Elder Johnson from Utah going to Malaga, Spain and Elder DePina from Cabo Verde going to Portugal.  They could barely communicate with each other but had a great day in the park.  Here they got a referral who accepted the Book of Mormon and filled out a contact card.
I hope you enjoyed a quick walk through the park with the missionaries.

Working with the Youth in Madrid

One of our main callings thus far has been working with the Youth in Madrid.  So far (not counting the very first time we met them and they didn't know a senior couple had arrived and been assigned to be with them, so hardly anyone showed up) we have had 2 activities with them; a St. Valentine's Dance a week ago and a WI party last night at the Institute building.  We had 150 at the dance and over 51 last night, which was packed to the walls.  We ran out of prepared refreshments and everything else in the kitchen before the night was over.  They are fantastic young people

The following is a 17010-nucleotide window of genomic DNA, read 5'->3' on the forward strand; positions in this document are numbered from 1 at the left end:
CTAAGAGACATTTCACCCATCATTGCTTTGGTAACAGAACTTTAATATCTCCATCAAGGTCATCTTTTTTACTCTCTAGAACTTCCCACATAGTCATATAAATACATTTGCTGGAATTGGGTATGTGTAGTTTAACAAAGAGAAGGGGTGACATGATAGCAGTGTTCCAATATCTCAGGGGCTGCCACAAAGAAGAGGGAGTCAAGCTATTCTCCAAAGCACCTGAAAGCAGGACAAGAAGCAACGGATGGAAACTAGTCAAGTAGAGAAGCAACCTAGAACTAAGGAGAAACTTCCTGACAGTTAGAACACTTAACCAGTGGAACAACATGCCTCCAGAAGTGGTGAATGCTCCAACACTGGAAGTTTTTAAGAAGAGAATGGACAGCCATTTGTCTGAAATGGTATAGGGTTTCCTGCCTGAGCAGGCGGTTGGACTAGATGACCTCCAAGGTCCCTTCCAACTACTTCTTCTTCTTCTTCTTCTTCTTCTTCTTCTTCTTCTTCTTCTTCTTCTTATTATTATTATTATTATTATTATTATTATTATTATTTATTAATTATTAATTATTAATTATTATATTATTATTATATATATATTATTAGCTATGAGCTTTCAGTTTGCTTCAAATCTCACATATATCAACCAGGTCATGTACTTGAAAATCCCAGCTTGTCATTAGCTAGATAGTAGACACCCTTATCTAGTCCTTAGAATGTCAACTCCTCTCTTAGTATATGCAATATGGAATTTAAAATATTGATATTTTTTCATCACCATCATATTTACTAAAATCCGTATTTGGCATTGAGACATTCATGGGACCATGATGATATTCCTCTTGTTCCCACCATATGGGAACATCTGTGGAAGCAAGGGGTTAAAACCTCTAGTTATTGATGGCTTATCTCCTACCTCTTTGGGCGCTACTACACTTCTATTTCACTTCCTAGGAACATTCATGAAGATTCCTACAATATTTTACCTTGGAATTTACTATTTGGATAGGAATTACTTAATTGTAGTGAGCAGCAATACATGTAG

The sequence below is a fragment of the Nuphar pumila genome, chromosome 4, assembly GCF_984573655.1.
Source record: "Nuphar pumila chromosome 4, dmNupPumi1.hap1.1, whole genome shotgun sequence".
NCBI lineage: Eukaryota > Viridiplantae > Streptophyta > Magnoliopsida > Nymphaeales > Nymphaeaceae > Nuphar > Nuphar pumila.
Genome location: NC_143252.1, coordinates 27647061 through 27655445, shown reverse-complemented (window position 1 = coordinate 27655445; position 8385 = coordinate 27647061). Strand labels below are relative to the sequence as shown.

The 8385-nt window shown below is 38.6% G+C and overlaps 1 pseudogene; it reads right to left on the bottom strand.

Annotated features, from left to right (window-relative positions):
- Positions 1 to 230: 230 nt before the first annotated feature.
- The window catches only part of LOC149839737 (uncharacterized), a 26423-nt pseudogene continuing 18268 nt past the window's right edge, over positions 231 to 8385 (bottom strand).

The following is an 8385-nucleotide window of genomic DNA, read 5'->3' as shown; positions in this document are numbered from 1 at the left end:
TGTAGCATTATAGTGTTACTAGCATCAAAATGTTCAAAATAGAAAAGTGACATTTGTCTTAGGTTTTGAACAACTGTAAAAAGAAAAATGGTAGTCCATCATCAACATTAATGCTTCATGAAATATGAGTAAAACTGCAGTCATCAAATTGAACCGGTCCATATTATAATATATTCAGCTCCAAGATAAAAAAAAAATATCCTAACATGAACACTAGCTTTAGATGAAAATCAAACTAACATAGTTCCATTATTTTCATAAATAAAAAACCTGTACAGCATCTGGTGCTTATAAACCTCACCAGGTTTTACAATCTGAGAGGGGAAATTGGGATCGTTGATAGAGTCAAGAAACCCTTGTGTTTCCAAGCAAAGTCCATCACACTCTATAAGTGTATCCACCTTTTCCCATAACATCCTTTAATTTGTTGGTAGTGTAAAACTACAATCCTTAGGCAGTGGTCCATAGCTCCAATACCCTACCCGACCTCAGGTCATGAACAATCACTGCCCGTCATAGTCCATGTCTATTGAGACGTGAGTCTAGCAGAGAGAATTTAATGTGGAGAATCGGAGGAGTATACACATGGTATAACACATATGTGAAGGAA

Some of these are teachers in the MTC.  All are returned missionaries.  The girl on the far left is married to the boy on the far right.  They are the Diaz's.  She is a convert, speaks beautiful English and has a degree in law.  They are from Portugal and teach the missionaries going to Portugal.
Here are some of our youth having fun at the St. Valentine's Day Dance in the Stake Center
The girl on the far right is Anna Nalbandyan a convert from Armenia.  Her family found the Gospel here in Madrid, she served a mission in the States and is engaged to be married to an LDS returned missionary she met in Salt Lake City.  She is moving to the U.S. and getting married in the Salt Lake Temple in August.  We hope to keep up the friendship when we return home since she'll be living there.  The boy in the wheelchair is Julio Lopez.  His father is an Area Seventy, Elder Faustino Lopez, and incredible man and one of the first converts to the Church after Spain was opened to missionary work, about 1970.  He teaches and runs the Institute program here in Madrid.
A shot of some of the 150 youth at the dance.  We know some of them, but not all yet.